After successfully completing your commercial pilot license course and landing an interview with a major airline company, the next step is the airline pilot technical interview. It is here where you will have to demonstrate to the airline recruiters why they should hire you for the job. The airline interview can be a daunting process where your practical and technical flying skills and aviation knowledge will be put to the ultimate test.
Before discussing the best ways you can be prepared, it is important to first understand the basics of the airline interview process.
A brief outline
Even though the interview and application process can vary depending on the airline, the following outline will list the most common steps you will be required to take:
- Applying to an airline. This is usually done with an online application including a detailed resume and cover letter.
- Aptitude/psychometric testing. Some airlines include this step in the interview itself while other airlines will conduct this online in the initial application.
- Having a video or telephone interview, usually over Zoom or Skype.
- Going to the airline’s assessment day with the other applicants. The assessment day can include group activities, scenario-based questions, technical questions, a panel HR interview, flight planning exercises, and more.
- Conducting a sim test. This is where they will assess your flying skills inside of a flight simulator.
- Conducting a reference check.
- Conducting a medical check.
Response times can vary
After you have applied to an airline company, there is no guarantee you will receiving an instant response as response times can vary between airlines. It could be anywhere between two to four weeks – or two to four months. It can depend on a number of factors such as the complexity of the airline’s process for screening candidates, their rate of recruitment, or how many applicants they received.
However, some airlines may respond to applicants quicker depending on their situation. The airline might have designated recruitment schedules, experiencing a rapid expansion or suffering from a shortage of pilots.
Tips for preparing for your airline interview
Now that you have a basic understanding of the airline interview process, here are three helpful tips to help you to be best prepared for your airline pilot technical interview:
- Research the airline company
You don’t want to end up in the situation of attending the airline interview without knowing important information about the company. Unlike 9-5 jobs, being a commercial airline pilot is a career, which means you must be able to show and demonstrate your knowledge of the airline you are applying to such as:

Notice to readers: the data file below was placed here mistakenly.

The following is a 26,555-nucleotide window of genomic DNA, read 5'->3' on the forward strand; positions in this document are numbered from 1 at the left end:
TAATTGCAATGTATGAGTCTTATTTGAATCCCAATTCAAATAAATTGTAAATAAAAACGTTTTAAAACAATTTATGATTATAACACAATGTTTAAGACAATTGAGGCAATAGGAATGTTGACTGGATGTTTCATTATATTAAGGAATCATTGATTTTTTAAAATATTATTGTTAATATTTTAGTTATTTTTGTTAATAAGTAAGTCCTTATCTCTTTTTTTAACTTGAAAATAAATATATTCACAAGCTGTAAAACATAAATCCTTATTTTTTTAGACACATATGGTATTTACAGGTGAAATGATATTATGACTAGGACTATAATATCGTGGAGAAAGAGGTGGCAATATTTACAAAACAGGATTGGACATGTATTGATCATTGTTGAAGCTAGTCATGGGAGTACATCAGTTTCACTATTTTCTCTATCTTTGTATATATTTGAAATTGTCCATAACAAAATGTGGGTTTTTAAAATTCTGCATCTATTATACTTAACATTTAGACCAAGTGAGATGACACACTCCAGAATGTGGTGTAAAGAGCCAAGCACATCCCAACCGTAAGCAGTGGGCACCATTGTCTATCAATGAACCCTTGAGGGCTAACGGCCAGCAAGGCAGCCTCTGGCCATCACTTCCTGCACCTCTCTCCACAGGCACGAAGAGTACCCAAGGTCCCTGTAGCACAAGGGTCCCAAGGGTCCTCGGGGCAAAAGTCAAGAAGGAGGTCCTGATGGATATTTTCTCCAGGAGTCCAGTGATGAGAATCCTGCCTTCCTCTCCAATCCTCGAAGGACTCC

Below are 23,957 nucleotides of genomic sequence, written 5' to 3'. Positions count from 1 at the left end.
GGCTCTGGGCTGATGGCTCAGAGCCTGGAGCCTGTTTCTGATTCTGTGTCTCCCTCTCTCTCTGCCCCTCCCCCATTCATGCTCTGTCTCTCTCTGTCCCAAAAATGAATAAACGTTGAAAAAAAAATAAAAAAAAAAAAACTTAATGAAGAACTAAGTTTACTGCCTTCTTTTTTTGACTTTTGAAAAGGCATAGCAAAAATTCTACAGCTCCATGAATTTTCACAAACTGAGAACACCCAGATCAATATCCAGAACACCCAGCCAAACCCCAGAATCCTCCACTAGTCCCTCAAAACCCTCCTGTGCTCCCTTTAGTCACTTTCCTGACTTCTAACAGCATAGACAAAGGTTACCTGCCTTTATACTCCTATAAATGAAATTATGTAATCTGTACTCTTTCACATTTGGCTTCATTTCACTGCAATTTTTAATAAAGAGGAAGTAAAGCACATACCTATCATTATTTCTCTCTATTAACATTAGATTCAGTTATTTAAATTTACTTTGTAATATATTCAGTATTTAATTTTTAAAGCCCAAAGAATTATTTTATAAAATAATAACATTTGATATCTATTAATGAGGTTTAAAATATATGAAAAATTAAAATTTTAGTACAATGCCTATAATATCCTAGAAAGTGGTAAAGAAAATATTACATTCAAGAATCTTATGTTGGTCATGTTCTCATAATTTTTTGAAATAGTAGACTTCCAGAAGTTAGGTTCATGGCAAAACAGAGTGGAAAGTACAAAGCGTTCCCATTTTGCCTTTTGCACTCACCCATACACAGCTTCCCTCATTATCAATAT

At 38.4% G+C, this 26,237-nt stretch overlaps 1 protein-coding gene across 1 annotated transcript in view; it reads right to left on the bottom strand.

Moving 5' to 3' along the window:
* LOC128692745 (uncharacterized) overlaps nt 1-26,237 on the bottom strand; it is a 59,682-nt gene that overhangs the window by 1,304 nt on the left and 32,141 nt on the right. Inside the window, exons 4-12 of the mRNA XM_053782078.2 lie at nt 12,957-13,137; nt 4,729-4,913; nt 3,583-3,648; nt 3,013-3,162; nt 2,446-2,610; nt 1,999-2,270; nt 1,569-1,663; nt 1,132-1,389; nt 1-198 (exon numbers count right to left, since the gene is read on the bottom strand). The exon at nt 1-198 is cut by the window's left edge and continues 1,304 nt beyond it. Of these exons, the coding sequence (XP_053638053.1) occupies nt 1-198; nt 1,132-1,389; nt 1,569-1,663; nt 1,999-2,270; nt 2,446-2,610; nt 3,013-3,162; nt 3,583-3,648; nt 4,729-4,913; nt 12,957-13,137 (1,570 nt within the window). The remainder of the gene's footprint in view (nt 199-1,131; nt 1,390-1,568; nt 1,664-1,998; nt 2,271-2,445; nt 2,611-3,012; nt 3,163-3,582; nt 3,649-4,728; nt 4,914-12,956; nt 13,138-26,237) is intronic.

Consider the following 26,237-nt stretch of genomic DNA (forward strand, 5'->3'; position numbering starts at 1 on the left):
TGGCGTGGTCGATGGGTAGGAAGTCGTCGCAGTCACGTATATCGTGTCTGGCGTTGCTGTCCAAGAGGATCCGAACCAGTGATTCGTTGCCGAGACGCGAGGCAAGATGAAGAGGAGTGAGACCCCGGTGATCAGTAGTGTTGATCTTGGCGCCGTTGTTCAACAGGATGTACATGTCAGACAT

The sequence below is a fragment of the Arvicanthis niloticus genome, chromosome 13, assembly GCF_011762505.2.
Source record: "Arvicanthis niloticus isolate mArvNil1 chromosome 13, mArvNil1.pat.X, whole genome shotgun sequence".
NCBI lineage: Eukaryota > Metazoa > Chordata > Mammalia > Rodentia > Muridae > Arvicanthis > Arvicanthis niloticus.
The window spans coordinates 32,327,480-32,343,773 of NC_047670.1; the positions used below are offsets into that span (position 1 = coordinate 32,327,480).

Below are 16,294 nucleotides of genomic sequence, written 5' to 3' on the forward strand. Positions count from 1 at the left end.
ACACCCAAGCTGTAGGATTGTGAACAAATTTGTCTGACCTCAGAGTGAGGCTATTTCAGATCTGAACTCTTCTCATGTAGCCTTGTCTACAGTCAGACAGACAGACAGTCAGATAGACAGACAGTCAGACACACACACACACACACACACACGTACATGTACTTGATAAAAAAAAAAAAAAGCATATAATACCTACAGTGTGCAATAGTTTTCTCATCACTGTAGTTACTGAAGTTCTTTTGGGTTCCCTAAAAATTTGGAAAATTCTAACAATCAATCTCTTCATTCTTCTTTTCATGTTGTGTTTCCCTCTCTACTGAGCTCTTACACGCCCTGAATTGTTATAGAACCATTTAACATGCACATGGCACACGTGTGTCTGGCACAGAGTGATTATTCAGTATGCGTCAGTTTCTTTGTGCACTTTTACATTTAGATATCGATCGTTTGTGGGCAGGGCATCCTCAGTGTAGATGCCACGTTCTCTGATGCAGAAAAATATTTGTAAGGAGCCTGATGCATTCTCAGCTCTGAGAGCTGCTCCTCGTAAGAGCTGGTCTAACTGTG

- Any important or recent company news such as opening a new route.
- Knowing who the key players of the airline company are. This includes Chief Pilots, the Director of Flight Operations, and the CEO.
- The key company messages and core values of the airline. You can usually find this information on the company’s website.
- Knowing the airline’s general history, including their aircraft types and fleet size.
- Knowing who the airline’s biggest competitors are.
- Practice, practice, practice
Even though you won’t have an exact idea of what specific questions you will be asked during the airline pilot interview, it’s important to rehearse and practice your answers for questions that are the most commonly asked. You don’t need to create a fully prepared script, but it’s important to practice your answers enough so you can effectively demonstrate your main points when answering. Some of these questions can include:
- What most interests you about aviation?
- Describe a situation where you discovered a safety issue and how you handled it.
- What is the most difficult decision you’ve had to make as a pilot?
- Why exactly do you wish to fly for our airline?
- Tell us a little bit about yourself.
- Leave no questions unanswered
During the airline pilot interview, you might come across some questions that you weren’t expecting or have practiced for. If this occurs, it’s crucial to still provide an answer. Failing to do so runs the risk of not demonstrating the competencies that the interview panel is looking for.
A common situation that might happen is if you are asked to describe a scenario when there was a conflict with your team members and what actions you took to resolve the problem. However, you can’t recall a specific situation from the top of your head.
The best solution is to answer the question truthfully, and instead explain how you would approach the situation if it were to arise. This could involve listening to each team member for the context of the situation and then explaining how you would resolve the conflict using your communication skills.
To ensure that you are best prepared for your airline interview, search online for a flight academy in Melbourne which offers workshops such as an airline pilot technical interview theory course. These courses can inform you of exactly what is required to ensure you have the best chance of passing your cadet pilot interview.